Truro’s Eric Banks will be one of two amateurs playing in the upcoming Nova Scotia Open – a Web.com Tour event. The tournament also marks the second anniversary of his open-heart surgery to repair a hole in his heart. It’s been a long road back for Banks, but the future is looking bright. File.
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Two years ago yesterday, Eric Banks woke up in a hospital with a renewed shot at life. That was the day his heart began to mend, the scars began to heal and his path to professional golf started over again
It’s a day the Truro native describes as the best, yet worst, one of his life.
“Thankful for everything that has happened, hopefully stick around for many more!” he tweeted on Wednesday morning.
Banks had a hole in his heart. It went undiagnosed for 19 years, before a doctor at the University of Florida heard an extra thumping in his stethoscope during Banks’ introductory physical. The right side of his heart was three times bigger than the left. He tired easily. He became sick after workouts. He was a heart attack waiting to happen. He was forced to sit out a season after having open-heart surgery.
Today, Banks is healthy and happy, and ready to take the next step in his golf career. He’ll be one of two amateur exemptions to play the Web.com Tour event at Ashburn in Halifax this weekend.
“I’m looking forward to see how my game compares to the other Web.com players,” he said. “I’ve played big tournaments before, but to play near home in front of family and friends will be a bonus.”
With one year left at the University of Florida (NCAA Div. I), Banks is already looking ahead to the future. After leaving the Gators, he plans to remain amateur for a year to play with Team Canada. The following year, he hopes to either hook on with the PGA Canada Tour, or the Web.com Tour – two major development zones for the PGA Tour. The ultimate goal is to land a spot on the big stage within five years.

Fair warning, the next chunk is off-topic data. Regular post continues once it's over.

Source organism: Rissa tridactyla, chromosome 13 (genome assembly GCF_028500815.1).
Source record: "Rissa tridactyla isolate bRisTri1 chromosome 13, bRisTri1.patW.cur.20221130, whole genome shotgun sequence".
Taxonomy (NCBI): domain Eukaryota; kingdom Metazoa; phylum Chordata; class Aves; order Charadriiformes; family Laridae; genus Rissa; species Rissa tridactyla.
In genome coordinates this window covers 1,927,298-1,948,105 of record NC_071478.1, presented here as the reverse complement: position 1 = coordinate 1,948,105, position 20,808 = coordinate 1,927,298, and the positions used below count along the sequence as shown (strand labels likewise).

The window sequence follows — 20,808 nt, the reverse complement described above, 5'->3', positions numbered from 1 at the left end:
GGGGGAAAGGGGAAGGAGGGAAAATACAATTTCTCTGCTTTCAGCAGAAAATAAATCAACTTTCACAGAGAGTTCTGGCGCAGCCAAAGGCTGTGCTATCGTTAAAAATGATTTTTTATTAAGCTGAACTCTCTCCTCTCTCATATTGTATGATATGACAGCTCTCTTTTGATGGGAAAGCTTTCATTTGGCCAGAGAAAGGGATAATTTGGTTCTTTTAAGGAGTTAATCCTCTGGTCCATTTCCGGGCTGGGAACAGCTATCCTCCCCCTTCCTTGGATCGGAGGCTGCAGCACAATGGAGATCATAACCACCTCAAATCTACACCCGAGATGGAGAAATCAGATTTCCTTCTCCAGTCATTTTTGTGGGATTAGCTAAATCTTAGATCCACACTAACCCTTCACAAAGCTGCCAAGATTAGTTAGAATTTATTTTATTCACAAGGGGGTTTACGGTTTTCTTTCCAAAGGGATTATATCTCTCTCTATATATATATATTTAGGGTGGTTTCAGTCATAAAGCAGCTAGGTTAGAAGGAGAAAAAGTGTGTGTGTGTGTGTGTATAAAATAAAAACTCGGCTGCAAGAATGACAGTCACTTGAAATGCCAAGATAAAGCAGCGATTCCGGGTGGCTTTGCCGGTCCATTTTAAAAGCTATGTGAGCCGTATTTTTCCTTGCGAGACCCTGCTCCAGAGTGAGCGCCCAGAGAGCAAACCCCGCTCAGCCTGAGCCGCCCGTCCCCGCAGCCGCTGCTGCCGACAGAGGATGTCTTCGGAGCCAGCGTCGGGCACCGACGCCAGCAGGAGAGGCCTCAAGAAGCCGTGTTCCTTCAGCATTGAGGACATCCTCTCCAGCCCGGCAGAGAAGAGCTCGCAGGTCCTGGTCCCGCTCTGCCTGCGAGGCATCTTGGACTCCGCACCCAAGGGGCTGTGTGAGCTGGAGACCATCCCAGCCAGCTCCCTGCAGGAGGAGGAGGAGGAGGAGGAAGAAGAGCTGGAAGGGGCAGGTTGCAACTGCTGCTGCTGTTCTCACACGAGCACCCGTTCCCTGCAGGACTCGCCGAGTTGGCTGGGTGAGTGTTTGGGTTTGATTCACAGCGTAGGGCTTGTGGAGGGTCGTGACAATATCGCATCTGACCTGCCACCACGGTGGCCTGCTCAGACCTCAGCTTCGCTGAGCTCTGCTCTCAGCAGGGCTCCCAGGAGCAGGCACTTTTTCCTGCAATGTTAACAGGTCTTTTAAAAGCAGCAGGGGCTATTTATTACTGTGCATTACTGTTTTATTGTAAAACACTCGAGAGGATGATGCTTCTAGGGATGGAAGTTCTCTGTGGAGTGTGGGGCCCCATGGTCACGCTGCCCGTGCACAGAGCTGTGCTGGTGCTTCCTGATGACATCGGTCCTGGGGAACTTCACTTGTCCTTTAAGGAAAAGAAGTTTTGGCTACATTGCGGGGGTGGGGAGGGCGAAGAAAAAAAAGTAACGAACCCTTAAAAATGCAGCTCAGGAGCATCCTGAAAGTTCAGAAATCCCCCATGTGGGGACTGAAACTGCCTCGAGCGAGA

“Not everybody can be Jordan Spieth or Rickie Fowler,” he laughed, referring to a pair of top-ranking young American golfers who made a quick jump to the PGA.
Banks was busy on Tuesday afternoon, getting a feel for the course he’ll be playing this weekend. With long and wide fairways, conditions at Ashburn will be favourable for the straight-shooting Banks. A lot of it will come down to hitting wedges – a strong part of his game, he said.
Heading into the tournament, which has a $650,000 payout to the winner, Banks can’t help but think back on all the opportunities he’s had with golf.
“Growing up in Canada has been so great for my golfing career,” he said. “You have access to the best coaches, the best courses and the best people.”
Banks is also thankful for all the game has given him off the course. Golf literally saved his life.
“I’ve been really fortunate,” he said. “Had I not gone to Florida, I would have had a much shorter life, that’s for sure.”
It’s been a long road back for Banks, but there’s still a long ways to go before he’s done.
“I’ve come too far to turn back now.”